Fracking has completely changed the outlook for US natural gas supplies, as the above chart from the latest Energy Information Agency 2014 annual report shows:
- It forecasts a 56% increase in total natural gas production from 2012 to 2040
- This is largely due to growth in shale gas (green) and tight gas (brown)
- Shale gas output will double from 9.7 Tcf in 2012 to 19.8 Tcf in 2040
- Its share of total U.S. natural gas output increases from 40% in 2012 to 53% in 2040
- Tight gas production increases 73%, but its share stays relatively constant
Changes of this magnitude lead to a vast number of unexpected consequences, some good and some bad. And even good changes, involving an increase in demand, create major disruption for both producers and consumers.
A blog reader has thus suggested that the adjustment process followed by hydrochloric acid (HCl) could be a useful Case Study. The idea is to illustrate the opportunities and challenges created by this revolution in energy supply.
THE IMPACT OF FRACKING DEMAND ON HYDROCHLORIC ACID
We all carry HCl inside us, as an essential part of the gastric acid in our digestive system. It is also a core product for the chloralkali industry, and has a wide range of industrial uses. More recently, it has become a key part of the fracking process, as the FracFocus website describes:
“An acid stage, consisting of several thousand gallons of water mixed with a dilute acid such as hydrochloric or muriatic acid: This serves to clear cement debris in the wellbore and provide an open conduit for other frac fluids by dissolving carbonate minerals and opening fractures near the wellbore.”
As a result, supply/demand fundamentals for HCl are going through major change.
One key issue is that around 75% of all HCl has historically been used internally by companies for PVC and polyurethane production. Only 25% has gone onto the external market for water/swimming pool disinfection, steel pickling, food processing and other uses.
Nobody had dreamed that shale gas developments would impact HCl, so producers and consumers have been running hard to try and catch up. Price volatility has thus become a major feature of the market.
Initially prices soared, as it was impossible to create new supply overnight:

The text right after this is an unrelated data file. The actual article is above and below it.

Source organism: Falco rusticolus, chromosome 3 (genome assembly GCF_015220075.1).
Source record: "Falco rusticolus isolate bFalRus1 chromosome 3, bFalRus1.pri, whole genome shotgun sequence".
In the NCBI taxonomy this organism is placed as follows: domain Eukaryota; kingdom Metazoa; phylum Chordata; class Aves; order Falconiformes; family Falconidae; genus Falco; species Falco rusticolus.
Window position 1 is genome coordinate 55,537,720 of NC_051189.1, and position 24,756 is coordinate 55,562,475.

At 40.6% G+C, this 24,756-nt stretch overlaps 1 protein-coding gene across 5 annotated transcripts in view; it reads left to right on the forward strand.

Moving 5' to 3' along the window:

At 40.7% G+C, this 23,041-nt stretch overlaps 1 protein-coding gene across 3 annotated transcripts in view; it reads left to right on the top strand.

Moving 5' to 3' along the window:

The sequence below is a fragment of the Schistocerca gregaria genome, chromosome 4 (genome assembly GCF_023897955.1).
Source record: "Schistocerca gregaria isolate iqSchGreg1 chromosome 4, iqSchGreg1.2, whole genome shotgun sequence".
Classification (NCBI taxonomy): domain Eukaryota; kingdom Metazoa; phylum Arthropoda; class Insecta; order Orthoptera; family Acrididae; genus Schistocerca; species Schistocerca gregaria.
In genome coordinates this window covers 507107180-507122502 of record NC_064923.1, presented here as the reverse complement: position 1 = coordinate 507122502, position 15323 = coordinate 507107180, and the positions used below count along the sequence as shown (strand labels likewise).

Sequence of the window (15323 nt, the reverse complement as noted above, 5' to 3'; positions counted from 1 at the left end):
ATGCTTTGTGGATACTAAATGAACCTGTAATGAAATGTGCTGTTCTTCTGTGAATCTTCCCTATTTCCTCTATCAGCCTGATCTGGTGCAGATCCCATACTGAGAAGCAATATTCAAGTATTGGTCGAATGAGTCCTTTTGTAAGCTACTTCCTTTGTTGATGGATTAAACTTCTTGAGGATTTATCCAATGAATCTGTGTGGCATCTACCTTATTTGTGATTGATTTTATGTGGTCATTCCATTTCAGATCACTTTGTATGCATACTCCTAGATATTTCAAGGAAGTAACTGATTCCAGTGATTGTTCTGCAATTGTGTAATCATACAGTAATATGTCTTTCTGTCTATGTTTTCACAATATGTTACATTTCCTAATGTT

- HCl is often produced as a by-product of other chloralkali processes, with this source often known as ‘fatal’ supply
- On-purpose production can also take place by combining chlorine with hydrogen in the presence of UV light
More recently, prices collapsed by 40% between December and May, according to ICIS pricing data. But they have since rallied 40% as the US market then became very tight, as ‘fatal’ supply was reduced by outages at Bayer and DuPont, whilst BASF’s Geismar plant has been on turnaround.
A key part of the problem is that HCl logistics are relatively inefficient, as it is usually transported as a 35% concentration in water. So it can take a long time to refill supply chains, once they become empty, as an excellent report by Bill Bowen in ICIS news describes.
Further volatility is likely as the year progresses, due to the new capacity due to come online. This will increase US capacity by around 20%, with most scheduled to start-up between now and year-end.
Will this new capacity now create temporary over-supply, and more price volatility? Nobody knows. We are only at the very start of the fracking revolution. Today’s certainties can easily become irrelevant tomorrow.
What does seem certain is that we all need to learn about what can happen when long-established supply/demand fundamentals are challenged by a major new development like fracking.
The HCl market thus highlights how a company’s ability to manage today’s more volatile world is becoming critical to its current and future profitability.